The two research funding questions

The collapse of international student fees is not the only issue 

In 2018 universities spent more of their own discretionary incomes on research and research training than they obtained from external competitive funding.

“The Australian Government has in recent years enjoyed the luxury of universities self-funding up to 50 percent of their R&D activities, principally from entrepreneurial fee-paying initiatives,” Frank Larkins (Uni Melbourne) sets out in a new paper for the Melbourne Centre for the Study of Higher Education.

But how the quantum was spent is a problem. In 2008,  50 per cent of university research was “basic-type research” which was down a decade later to 41 per cent.

“The trend away from basic research should be of concern because it is from university investigations that most of the fundamental discoveries are made. … It seems that universities are increasingly having to do more mission-oriented research because of the applied nature of directed funding and the lack of industry commitment.” Professor Larkins argues.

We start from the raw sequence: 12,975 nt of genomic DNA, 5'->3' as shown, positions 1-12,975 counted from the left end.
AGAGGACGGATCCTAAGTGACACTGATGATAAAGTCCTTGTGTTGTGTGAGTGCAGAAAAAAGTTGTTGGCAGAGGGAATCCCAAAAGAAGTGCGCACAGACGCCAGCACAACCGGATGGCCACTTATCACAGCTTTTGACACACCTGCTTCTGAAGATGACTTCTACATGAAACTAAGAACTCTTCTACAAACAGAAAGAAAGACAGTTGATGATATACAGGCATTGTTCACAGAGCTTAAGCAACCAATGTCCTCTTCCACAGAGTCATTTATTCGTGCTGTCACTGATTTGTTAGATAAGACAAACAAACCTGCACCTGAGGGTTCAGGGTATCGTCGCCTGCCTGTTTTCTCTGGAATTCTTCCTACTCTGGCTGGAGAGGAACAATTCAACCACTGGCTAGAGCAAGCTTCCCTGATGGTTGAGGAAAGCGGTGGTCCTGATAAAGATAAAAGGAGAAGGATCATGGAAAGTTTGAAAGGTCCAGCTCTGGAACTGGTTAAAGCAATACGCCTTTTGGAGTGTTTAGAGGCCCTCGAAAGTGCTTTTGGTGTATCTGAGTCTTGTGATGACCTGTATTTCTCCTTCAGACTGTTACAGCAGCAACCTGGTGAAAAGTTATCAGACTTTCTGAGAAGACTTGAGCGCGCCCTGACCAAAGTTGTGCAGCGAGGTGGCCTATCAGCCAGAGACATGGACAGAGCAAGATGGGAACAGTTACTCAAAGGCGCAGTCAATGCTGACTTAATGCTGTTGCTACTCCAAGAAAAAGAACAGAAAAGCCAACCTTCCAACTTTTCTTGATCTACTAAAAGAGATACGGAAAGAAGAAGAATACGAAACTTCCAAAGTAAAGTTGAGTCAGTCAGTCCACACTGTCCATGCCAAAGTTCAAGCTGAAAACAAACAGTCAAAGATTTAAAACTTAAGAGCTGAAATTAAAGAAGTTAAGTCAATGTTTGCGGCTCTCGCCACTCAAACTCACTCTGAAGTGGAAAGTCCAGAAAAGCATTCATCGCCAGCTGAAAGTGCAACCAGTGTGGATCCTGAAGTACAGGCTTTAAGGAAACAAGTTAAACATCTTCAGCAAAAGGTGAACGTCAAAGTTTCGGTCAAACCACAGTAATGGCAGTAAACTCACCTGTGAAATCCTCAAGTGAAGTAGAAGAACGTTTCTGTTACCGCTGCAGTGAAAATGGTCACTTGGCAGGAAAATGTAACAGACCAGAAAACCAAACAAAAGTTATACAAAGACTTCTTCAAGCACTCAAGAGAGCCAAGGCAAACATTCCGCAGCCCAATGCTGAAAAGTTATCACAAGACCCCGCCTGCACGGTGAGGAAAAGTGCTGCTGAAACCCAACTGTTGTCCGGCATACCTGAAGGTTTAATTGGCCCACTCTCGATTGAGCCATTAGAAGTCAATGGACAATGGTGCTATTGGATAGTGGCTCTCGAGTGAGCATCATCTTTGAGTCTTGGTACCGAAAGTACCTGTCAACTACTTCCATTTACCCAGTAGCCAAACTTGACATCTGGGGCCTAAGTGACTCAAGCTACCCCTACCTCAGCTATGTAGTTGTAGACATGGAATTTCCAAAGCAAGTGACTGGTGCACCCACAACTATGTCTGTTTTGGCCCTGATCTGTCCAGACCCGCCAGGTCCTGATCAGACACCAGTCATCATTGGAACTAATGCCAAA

Which means there are now two research funding issues.  One is the need to replace the “several billion dollars” from their own earnings universities could spend on research, prior to the COVID-19 crunch.  Professor Larkins suggests the $900m National Priorities and Linkage Fund Minister Tehan proposes is a start. But it does not address the second; “it is clearly in the national interest for governments to increase their commitments to university research, including to basic research. It is through basic research that new knowledge is discovered leading to translational research and wealth creation for the nation.